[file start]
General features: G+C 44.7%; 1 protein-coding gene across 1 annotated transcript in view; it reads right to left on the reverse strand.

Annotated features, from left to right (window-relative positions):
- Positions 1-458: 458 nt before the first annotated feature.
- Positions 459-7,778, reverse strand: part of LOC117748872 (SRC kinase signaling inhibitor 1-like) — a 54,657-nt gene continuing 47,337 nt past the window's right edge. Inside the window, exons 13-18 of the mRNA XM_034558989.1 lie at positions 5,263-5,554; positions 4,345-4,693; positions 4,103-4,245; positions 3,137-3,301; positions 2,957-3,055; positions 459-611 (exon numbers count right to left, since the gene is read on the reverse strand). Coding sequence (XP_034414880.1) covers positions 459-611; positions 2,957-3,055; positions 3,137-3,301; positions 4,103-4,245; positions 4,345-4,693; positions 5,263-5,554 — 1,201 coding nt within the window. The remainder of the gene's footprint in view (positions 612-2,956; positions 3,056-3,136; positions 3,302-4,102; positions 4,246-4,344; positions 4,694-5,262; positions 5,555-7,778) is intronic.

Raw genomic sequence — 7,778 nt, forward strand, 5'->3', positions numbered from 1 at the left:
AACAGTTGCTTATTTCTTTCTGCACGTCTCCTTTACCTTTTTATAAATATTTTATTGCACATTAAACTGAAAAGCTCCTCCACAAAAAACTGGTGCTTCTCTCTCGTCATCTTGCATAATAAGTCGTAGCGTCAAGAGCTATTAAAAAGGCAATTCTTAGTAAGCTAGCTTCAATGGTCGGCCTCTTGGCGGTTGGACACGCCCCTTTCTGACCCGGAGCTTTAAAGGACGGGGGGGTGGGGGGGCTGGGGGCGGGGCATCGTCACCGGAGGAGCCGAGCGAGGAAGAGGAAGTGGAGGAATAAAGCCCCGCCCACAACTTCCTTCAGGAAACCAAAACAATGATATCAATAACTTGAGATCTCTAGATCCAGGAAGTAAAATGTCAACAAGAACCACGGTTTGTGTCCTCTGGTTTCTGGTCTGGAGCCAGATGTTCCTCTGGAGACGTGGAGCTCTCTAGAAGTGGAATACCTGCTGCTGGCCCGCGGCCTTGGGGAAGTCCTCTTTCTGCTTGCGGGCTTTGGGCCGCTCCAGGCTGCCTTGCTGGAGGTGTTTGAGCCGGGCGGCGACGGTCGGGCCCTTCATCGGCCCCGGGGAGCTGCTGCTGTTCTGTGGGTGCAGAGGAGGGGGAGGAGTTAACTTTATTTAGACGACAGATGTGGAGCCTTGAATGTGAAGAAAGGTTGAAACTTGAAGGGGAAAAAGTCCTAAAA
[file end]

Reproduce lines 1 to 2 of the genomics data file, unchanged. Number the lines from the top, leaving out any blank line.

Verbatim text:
General features: G+C 44.7%; 1 protein-coding gene across 1 annotated transcript in view; it reads right to left on the reverse strand.

Annotated features, from left to right (window-relative positions):